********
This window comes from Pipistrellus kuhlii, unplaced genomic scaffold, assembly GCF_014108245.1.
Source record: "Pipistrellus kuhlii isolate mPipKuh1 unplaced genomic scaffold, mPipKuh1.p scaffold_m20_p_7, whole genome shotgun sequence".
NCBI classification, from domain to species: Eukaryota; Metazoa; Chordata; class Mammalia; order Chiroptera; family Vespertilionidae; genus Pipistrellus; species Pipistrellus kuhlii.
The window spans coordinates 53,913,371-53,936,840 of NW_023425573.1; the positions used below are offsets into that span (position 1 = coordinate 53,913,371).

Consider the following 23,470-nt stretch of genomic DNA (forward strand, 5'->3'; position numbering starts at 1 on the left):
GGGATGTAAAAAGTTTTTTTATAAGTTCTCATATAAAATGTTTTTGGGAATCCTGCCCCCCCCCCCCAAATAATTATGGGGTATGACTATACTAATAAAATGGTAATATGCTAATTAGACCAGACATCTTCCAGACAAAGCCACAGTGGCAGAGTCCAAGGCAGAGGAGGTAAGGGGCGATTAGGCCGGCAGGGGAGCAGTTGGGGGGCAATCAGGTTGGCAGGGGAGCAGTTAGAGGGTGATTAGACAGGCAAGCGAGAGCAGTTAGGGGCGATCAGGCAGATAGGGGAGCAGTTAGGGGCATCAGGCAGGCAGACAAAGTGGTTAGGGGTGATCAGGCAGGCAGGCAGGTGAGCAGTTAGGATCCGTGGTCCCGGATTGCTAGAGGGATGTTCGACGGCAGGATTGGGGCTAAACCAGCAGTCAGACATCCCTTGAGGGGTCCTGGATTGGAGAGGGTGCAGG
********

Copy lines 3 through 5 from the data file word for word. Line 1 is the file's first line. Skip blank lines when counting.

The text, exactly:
NCBI classification, from domain to species: Eukaryota; Metazoa; Chordata; class Mammalia; order Chiroptera; family Vespertilionidae; genus Pipistrellus; species Pipistrellus kuhlii.
The window spans coordinates 53,913,371-53,936,840 of NW_023425573.1; the positions used below are offsets into that span (position 1 = coordinate 53,913,371).

Consider the following 23,470-nt stretch of genomic DNA (forward strand, 5'->3'; position numbering starts at 1 on the left):